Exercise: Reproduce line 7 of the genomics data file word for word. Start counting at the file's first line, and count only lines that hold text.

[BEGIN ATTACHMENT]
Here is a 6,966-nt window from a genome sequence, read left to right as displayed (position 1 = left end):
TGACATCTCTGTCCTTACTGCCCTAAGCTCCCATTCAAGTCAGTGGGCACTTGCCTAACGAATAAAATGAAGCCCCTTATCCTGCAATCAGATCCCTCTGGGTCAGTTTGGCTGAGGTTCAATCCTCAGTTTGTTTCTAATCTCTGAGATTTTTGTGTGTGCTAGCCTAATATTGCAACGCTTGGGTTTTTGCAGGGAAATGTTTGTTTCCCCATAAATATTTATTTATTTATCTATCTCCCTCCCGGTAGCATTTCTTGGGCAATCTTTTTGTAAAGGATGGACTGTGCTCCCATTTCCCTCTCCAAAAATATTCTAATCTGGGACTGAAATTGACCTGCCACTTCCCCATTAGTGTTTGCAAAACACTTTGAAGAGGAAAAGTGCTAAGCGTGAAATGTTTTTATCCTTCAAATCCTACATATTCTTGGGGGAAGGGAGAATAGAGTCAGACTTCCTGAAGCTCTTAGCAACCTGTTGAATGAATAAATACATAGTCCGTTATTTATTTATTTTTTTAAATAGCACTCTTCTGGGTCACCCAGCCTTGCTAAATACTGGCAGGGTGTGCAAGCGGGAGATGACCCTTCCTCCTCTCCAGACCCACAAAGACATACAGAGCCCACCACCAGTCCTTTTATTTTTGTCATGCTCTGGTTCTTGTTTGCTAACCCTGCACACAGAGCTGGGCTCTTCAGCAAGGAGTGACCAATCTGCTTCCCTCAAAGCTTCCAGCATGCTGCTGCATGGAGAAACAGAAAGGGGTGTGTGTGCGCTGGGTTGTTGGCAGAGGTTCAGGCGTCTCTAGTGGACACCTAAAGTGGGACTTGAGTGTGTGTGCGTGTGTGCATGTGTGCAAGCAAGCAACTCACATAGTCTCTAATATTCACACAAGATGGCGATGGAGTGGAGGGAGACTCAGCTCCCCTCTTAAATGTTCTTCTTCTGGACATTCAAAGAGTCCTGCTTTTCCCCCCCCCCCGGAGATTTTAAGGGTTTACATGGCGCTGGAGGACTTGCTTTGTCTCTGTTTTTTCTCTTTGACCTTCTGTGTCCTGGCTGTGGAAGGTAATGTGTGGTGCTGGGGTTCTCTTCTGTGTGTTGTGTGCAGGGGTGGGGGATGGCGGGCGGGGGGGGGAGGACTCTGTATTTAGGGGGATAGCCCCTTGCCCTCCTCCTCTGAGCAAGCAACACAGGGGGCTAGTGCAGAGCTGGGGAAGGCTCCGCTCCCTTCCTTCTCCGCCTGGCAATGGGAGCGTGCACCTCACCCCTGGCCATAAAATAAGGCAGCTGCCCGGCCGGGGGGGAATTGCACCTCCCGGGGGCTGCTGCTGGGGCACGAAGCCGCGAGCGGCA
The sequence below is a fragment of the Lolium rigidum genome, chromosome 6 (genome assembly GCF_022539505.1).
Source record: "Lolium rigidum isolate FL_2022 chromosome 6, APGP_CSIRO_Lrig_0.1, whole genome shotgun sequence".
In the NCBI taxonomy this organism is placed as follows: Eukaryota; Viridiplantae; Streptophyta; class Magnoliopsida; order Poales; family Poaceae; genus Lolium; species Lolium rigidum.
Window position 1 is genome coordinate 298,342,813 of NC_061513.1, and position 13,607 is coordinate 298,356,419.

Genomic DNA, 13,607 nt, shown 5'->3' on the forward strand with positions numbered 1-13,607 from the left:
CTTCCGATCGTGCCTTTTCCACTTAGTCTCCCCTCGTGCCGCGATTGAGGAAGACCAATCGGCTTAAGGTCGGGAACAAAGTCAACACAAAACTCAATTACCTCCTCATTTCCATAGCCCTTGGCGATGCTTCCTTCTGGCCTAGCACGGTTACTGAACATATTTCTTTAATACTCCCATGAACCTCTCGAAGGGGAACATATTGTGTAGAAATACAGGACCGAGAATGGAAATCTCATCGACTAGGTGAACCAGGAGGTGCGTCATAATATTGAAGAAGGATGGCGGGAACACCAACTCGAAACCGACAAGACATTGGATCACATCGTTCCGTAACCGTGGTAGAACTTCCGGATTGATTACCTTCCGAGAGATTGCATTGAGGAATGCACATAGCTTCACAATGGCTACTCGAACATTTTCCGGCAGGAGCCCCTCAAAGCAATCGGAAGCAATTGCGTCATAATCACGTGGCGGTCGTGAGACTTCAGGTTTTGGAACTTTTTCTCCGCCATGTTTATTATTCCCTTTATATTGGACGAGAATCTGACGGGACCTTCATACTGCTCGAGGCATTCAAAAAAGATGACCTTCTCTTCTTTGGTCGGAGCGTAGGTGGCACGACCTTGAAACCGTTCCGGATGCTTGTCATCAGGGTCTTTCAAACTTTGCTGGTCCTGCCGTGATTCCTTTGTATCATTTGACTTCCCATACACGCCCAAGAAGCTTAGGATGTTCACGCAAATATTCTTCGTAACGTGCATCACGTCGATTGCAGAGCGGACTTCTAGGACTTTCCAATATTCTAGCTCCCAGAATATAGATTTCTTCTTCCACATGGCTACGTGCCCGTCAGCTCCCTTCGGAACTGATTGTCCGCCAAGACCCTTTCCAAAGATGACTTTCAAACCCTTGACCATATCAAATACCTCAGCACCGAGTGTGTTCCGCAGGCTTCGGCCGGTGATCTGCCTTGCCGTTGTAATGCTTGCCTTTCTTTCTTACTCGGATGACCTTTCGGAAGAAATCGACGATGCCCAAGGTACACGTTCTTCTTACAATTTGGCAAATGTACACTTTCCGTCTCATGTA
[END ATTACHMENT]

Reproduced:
Genomic DNA, 13,607 nt, shown 5'->3' on the forward strand with positions numbered 1-13,607 from the left: